CANADA'S ONLINE SOURCE FOR VISUAL ART INFORMATION
SUBSCRIBE TO AKIMBO     //     LOGIN
akimbo
app
 
ABOUT AKIMBO     //     CONTACT US
  • 10
  • 10
  • 11
THE NEXT 7 DAYS:     EVENTS (34)     +     OPENINGS (20)     +     DEADLINES (18)     +     CLOSINGS (27)
//////////////////////////////////////////////////////////////
copyright ©2014
Exhibitions
VENUE :
CITY :
TYPE :
DAYS :

back [+]

STREET OF HEAVEN

a new work by
Lisa Steele and Kim Tomczak

currently on display at WORKshop
in the exhibition STITCHES: Suzhou Fast Forward

80 Bloor St. West, lower concourse, Suite C1
Tuesday thru Saturday, noon to 6pm
October 26, 2011 – February 18, 2012

pic

 

There is a myth about Yonge Street. Up until 1999, Yonge Street was listed in the Guinness Book of World Records as being almost 1900 km long - the longest street in the world. This misunderstanding has been corrected. But the reality is still impressive. Stretching from the shores of Lake Ontario through the various "downtowns" and crossroads of the city of Toronto, through York region, Richmond Hill, Aurora, Newmarket, the Oak Ridges Moraine, traversing the Holland Marsh and ending, finally, just south of Lake Simcoe, Yonge Street is, in fact, 58 km in length.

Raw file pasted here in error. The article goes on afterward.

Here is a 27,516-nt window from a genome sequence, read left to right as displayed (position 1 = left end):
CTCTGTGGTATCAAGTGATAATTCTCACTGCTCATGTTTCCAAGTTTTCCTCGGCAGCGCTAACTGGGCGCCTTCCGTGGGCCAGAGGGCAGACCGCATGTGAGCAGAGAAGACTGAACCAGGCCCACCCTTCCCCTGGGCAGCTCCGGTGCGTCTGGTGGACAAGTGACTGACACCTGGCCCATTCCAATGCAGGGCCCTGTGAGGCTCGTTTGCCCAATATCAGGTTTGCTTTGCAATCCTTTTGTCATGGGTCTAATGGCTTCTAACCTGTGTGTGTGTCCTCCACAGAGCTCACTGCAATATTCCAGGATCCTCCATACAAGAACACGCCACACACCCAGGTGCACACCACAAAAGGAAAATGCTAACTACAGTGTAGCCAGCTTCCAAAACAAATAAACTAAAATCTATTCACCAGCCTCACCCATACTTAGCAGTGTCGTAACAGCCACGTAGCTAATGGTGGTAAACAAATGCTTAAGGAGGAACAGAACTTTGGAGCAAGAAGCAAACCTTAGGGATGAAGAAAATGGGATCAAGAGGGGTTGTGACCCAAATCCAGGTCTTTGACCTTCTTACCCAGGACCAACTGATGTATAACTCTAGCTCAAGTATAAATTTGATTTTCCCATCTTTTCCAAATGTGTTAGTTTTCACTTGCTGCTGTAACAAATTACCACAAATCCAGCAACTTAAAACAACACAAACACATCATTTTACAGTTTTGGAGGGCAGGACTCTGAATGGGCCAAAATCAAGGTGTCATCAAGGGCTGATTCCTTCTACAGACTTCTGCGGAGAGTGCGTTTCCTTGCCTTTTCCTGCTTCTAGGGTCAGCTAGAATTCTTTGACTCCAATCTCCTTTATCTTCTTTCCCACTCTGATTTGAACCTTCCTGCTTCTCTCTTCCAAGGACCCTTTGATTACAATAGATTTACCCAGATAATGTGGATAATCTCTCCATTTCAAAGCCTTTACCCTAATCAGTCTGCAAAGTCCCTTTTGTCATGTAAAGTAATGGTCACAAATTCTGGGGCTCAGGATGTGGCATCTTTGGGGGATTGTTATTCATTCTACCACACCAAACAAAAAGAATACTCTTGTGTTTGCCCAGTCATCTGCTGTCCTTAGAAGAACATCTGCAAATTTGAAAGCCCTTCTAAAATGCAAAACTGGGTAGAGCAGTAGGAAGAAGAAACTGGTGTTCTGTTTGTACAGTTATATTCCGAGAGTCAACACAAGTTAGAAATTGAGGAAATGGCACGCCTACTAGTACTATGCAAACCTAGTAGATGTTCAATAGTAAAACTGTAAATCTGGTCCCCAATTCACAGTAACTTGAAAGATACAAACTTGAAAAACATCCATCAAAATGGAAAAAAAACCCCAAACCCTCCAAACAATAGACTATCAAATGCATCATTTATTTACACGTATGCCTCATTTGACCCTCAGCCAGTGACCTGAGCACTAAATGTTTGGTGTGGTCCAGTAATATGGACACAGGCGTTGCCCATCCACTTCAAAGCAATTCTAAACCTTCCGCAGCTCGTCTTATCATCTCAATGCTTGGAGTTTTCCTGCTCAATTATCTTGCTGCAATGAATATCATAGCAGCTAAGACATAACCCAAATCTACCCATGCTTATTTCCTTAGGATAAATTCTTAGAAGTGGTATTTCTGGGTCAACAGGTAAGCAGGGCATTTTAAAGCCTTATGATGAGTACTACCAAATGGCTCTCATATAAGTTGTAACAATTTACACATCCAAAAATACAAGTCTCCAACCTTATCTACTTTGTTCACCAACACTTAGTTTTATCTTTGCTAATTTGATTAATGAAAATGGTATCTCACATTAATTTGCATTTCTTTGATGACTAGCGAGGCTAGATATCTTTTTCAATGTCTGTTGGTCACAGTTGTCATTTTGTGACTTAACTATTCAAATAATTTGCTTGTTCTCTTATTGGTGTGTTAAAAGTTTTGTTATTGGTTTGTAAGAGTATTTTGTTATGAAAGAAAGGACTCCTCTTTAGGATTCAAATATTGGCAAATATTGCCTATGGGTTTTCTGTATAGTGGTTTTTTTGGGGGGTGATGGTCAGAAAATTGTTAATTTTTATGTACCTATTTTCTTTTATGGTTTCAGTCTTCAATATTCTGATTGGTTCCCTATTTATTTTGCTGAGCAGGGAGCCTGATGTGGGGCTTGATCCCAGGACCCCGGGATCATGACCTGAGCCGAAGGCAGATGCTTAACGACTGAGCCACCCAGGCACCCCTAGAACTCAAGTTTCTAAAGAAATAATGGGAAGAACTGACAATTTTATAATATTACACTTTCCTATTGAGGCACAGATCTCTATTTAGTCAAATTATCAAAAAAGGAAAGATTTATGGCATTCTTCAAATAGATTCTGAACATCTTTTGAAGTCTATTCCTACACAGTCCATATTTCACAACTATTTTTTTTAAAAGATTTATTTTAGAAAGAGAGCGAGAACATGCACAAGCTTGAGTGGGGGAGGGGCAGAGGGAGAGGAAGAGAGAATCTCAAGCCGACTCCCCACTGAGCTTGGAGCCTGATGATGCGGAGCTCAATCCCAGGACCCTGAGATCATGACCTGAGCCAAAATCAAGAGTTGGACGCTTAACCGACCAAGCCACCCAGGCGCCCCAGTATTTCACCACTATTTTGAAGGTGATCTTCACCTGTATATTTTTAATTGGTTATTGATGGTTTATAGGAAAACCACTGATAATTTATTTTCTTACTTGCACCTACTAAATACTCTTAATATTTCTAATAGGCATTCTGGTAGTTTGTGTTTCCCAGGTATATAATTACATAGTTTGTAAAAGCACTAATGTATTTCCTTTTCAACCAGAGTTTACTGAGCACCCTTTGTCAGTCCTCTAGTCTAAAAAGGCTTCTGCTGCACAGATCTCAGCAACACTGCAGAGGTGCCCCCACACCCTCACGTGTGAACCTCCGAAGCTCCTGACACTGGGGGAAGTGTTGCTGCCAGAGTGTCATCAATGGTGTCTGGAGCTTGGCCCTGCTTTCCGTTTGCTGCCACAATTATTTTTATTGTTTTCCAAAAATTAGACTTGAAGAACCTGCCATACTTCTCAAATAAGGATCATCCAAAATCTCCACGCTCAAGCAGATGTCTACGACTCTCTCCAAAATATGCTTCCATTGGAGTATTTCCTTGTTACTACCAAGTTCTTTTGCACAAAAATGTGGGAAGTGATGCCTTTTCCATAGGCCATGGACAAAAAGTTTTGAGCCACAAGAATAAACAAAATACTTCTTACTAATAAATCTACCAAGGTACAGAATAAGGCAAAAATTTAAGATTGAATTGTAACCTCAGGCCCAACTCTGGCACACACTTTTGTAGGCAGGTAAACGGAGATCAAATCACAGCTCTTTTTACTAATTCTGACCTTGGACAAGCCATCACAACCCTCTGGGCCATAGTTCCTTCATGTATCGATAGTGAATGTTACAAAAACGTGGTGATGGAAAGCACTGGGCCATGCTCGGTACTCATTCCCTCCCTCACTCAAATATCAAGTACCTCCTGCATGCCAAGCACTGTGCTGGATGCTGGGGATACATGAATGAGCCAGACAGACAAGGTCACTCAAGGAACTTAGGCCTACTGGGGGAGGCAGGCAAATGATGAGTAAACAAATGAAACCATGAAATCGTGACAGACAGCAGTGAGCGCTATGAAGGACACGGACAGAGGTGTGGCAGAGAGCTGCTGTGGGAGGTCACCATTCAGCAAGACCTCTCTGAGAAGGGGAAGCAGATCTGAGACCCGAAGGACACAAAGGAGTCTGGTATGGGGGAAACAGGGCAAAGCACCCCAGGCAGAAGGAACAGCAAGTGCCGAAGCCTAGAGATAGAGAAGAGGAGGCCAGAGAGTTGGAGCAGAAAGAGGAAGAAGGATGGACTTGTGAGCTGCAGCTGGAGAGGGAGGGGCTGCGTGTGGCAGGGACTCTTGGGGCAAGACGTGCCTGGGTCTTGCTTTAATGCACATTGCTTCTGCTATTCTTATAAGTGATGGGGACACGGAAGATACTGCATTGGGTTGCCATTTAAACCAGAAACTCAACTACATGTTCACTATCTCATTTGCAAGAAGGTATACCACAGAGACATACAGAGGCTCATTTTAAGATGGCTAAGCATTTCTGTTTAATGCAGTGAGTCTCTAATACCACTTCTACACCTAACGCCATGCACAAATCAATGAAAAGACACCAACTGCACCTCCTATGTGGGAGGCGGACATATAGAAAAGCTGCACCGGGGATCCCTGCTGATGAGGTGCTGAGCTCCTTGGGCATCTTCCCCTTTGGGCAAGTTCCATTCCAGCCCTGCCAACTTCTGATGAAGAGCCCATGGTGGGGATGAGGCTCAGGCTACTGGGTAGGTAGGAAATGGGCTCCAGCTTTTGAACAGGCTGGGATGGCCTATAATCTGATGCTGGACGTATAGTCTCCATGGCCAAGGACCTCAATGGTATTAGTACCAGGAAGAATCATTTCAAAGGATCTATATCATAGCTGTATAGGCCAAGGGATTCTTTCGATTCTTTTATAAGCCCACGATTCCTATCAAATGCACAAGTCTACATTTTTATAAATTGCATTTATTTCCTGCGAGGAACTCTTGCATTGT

Street of Heaven is a machine-made work of embroidery depicting the impressive topography of this landmark arterial road. Based on a digital satellite image, the dense cityscape of the city proper gives way to countryside with Yonge Street itself embroidered in gold thread. It is over six feet in length.

Street of Heaven references the traditional Suzhou style of embroidery in the "making of illusionistic scenes...(and) the representation of three-dimensional space" in that it takes the highly technical satellite image and renders it in shimmering colour onto cloth backing. Whereas the traditional Suzhou embroidery would be referencing a hand-drawn image of flowers or landscape, Street of Heaven, makes reference to the built environment of Toronto – not usually one that is associated with great beauty or the sublime. However, seen from high above the earth (literally one could say "from heaven"), the resulting imagery becomes an intricate landscape of infinite detail that emerges as the viewer approaches the work more closely but merges into blocks of gradient colour from a distance.

For further information about the exhibition STITCHES: Suzhou Fast Forward:
http://workshoptoronto.com/projects_events/current.php 

 

www.steeleandtomczak.com